This is going to be a long-drawn-out process. My first order was to purchase a pair of 6-wheel trucks from Lionel. Along with a speaker and housing, a 10K ohm pot for volume adjustment, a pair of switches for On/Off and Min/Max. I had a RailSounds Lite mount from another project. I still need to acquire the RailSounds Lite Generator Car board and some other miscellaneous parts.


Min/Max and On/Off switches mounted. Hole drilled for the volume control. The PRG switch will become the on/off switch.

The donor car is a used 21” New York Central Coach Car. I have removed the interiors and built a wood floor that runs the length of the frame.


The plan is to replace the sides of the coach car with sides for the #311 UP ACF Smooth Side Business Fleet Power Car from Union Station Products which is a direct match for the sides of the #2066. I will then need to get the hump of the #2066 made using 3D printing.  I am currently in the process to trying to obtain information from Union Pacific on the #2066 car. I have an email out to UP’s Historical Society requesting drawings, photos and any info they may be able to provide. Contacting UP's Public Affairs person sent me to the Historical Society.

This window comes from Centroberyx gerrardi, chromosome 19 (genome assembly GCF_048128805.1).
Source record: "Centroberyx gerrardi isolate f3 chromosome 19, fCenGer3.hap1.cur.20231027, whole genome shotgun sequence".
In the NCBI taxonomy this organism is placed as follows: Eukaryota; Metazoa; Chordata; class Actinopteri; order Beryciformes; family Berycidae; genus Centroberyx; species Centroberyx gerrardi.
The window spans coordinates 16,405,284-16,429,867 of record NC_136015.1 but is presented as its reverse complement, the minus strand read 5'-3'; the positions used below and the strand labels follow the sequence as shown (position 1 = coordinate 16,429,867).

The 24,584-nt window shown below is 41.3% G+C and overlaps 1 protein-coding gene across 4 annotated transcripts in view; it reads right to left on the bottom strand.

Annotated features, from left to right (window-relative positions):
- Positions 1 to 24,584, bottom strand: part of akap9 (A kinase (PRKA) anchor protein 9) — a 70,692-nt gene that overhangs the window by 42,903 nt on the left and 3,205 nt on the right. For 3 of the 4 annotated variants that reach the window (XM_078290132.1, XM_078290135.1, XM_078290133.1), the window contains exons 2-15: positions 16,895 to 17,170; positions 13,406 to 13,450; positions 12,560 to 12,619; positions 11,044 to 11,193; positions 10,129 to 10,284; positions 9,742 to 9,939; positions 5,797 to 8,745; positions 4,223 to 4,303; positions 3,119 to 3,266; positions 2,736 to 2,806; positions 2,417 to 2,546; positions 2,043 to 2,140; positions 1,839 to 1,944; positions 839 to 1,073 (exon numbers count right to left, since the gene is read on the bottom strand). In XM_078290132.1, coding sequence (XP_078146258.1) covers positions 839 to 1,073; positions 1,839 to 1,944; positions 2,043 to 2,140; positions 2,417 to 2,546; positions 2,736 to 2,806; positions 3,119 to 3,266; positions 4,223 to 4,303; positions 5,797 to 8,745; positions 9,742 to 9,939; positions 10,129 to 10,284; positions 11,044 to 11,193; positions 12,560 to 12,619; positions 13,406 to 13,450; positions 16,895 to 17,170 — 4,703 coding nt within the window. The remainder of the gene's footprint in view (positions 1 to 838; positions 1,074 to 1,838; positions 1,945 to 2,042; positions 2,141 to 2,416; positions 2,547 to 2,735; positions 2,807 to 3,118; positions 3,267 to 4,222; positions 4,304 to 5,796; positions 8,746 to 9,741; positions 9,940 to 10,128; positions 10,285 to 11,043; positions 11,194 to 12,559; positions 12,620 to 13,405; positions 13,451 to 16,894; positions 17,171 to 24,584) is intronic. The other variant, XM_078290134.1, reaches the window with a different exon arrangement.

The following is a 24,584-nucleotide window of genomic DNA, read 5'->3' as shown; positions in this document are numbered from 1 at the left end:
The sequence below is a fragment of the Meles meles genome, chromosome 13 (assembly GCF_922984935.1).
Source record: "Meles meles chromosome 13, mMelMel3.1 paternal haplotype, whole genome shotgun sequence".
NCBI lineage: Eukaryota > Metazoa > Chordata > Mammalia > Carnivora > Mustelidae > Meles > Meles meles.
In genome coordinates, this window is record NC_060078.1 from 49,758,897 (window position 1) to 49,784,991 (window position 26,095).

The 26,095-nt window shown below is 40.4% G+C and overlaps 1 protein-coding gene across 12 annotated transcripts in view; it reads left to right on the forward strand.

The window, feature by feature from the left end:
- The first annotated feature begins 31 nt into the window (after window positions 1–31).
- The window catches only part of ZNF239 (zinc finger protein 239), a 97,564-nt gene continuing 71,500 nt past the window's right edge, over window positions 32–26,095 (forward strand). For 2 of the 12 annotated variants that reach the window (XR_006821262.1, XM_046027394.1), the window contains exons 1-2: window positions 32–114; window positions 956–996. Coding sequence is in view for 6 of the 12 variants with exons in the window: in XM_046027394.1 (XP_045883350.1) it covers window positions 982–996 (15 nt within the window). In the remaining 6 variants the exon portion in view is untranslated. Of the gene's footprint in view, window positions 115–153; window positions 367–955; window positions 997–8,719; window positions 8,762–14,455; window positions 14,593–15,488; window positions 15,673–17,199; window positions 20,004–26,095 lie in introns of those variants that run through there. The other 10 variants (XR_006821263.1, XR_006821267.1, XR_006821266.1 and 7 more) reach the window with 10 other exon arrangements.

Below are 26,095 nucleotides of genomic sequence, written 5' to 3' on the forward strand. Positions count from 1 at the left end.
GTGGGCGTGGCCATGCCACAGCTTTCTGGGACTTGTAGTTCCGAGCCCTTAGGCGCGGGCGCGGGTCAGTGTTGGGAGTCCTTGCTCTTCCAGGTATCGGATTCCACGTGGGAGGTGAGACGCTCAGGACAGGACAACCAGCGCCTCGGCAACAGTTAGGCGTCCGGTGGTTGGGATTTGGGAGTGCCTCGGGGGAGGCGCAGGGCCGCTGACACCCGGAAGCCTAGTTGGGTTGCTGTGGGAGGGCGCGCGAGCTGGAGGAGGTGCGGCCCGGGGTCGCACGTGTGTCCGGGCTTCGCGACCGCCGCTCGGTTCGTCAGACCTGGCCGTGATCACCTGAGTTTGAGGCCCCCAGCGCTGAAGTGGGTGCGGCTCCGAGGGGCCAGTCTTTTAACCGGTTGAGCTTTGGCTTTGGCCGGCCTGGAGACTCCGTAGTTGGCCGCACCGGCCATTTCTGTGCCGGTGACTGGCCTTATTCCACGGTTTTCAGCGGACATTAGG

Until the next time...


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Last edited by Jayhawk500
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Just a little update...I have ordered the sides of the car fom Union Station Products. The order was confirmed and an estimated ship date is very soon. I also ordered the sides for building the "Portola" Sleeper car at the same time.
The only draw back is Union Station only produces sides up to .040 thickness. Factory sides from Lionel are .100 thick. So I now have to build up the sides to get the correct thickness to match the Lionel sides. No biggie really, just a couple of extra steps. Union Station is providing the necessary material for the build ups. They have great customer service and have been awesome dealing with!

I sent Mark at Union Station an email about the sides for the Portola car and within about a half an hour, he emailed me back saying it was done and on the website. Now that's service!

I'll post up some pictures when I get the sides.

Last edited by Jayhawk500

Good Morning Fellow O Gaugers,

Here's a progress update on the 2066 power car. I've had alot of this done for quite sometime and honestly forgot I had these pictures.
First up is the speaker mount  simply made out of HVAC duct sheet metal.


Trying to decide where I want to place these 2 items.